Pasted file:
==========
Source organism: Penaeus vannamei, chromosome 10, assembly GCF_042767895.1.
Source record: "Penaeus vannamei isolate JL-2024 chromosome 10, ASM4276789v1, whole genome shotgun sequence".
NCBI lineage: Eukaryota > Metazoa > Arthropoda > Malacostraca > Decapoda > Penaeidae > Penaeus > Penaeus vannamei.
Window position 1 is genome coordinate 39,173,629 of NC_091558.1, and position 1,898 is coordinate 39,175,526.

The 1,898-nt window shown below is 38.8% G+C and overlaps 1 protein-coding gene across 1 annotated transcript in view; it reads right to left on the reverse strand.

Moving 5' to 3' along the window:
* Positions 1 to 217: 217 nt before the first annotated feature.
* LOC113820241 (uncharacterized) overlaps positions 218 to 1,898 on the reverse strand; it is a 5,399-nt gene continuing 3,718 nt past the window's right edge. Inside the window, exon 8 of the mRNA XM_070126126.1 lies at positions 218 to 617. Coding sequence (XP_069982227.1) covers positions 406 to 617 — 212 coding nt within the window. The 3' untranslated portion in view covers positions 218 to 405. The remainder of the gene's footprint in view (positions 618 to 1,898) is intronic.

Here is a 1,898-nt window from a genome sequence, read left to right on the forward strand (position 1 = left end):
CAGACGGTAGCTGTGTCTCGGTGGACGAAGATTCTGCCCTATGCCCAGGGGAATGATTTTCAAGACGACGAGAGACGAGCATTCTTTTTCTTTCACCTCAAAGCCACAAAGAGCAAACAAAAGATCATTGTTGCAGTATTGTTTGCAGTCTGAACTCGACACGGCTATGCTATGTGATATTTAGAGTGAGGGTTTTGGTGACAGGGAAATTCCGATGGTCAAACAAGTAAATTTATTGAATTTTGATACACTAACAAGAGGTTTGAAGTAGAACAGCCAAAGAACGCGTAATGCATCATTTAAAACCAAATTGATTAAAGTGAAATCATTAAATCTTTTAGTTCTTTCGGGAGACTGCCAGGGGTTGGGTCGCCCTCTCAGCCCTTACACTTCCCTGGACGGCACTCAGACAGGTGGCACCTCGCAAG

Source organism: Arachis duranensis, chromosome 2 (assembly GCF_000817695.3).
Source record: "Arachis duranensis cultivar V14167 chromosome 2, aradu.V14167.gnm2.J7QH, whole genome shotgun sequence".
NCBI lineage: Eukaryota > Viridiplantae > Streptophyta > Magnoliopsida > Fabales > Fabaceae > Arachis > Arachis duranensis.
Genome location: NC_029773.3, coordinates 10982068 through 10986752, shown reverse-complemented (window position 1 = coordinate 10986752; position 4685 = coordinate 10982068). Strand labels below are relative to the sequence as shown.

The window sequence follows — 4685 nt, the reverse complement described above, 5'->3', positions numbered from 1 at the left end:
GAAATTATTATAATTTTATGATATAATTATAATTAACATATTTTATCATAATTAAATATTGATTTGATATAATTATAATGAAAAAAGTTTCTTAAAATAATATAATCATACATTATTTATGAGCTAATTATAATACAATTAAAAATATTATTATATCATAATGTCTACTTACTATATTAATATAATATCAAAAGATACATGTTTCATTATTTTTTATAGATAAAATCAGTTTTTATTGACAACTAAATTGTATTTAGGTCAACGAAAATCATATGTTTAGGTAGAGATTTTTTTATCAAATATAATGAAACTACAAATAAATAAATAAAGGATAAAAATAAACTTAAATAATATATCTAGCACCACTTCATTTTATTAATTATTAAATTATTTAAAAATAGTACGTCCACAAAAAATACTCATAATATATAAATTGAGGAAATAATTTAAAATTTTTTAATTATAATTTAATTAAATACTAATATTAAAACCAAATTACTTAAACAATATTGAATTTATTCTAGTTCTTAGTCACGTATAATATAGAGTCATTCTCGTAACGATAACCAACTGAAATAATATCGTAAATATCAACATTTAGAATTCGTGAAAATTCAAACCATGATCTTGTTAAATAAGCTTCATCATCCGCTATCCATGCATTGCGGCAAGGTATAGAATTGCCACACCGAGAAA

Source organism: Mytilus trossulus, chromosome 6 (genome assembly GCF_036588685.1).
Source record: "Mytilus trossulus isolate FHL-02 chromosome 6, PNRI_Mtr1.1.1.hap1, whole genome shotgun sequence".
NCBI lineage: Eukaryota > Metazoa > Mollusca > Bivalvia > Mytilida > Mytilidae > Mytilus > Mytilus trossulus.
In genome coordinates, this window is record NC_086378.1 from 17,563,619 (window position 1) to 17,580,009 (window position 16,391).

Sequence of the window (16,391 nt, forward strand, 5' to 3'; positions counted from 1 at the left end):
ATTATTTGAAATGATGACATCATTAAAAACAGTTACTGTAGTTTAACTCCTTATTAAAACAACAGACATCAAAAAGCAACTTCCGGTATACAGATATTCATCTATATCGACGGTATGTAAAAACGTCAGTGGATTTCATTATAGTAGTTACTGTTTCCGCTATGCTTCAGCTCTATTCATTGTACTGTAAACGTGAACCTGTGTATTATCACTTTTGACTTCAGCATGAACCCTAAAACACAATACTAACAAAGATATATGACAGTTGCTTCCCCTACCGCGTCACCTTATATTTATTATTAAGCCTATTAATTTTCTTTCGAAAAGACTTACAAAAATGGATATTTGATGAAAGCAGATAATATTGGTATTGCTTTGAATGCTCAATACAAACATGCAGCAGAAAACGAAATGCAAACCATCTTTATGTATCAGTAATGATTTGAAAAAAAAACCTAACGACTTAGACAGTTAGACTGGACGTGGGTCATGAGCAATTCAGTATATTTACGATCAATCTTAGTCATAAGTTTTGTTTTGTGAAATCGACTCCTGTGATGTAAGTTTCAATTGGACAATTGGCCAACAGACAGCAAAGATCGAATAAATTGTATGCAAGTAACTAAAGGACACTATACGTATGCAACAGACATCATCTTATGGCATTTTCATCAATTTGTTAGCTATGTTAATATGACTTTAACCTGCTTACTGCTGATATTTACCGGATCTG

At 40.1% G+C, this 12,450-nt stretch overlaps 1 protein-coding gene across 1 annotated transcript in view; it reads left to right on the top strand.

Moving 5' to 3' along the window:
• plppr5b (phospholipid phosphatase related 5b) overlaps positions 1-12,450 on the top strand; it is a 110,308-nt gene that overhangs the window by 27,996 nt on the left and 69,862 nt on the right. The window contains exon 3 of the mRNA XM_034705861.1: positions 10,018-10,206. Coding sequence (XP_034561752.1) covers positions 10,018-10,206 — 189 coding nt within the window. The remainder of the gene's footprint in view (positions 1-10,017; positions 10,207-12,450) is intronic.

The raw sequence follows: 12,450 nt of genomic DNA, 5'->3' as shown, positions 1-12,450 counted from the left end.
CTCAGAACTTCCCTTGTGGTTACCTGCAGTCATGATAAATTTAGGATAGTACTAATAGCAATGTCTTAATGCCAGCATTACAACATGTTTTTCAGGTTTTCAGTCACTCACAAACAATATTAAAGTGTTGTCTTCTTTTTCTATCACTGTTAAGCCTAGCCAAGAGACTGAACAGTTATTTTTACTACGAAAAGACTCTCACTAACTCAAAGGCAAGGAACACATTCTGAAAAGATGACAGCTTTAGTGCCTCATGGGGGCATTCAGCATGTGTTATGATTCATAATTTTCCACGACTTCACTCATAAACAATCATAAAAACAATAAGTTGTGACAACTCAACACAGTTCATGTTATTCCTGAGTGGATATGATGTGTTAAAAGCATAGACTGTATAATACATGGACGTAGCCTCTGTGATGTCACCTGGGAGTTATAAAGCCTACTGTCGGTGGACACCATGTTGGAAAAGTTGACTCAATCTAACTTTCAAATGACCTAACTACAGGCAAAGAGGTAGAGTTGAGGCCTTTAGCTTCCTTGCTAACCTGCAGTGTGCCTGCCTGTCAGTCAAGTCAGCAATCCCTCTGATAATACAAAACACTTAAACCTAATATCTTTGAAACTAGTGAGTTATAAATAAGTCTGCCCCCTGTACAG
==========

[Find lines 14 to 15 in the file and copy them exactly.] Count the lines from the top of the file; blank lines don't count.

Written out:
Genome location: NC_029773.3, coordinates 10982068 through 10986752, shown reverse-complemented (window position 1 = coordinate 10986752; position 4685 = coordinate 10982068). Strand labels below are relative to the sequence as shown.

The window sequence follows — 4685 nt, the reverse complement described above, 5'->3', positions numbered from 1 at the left end: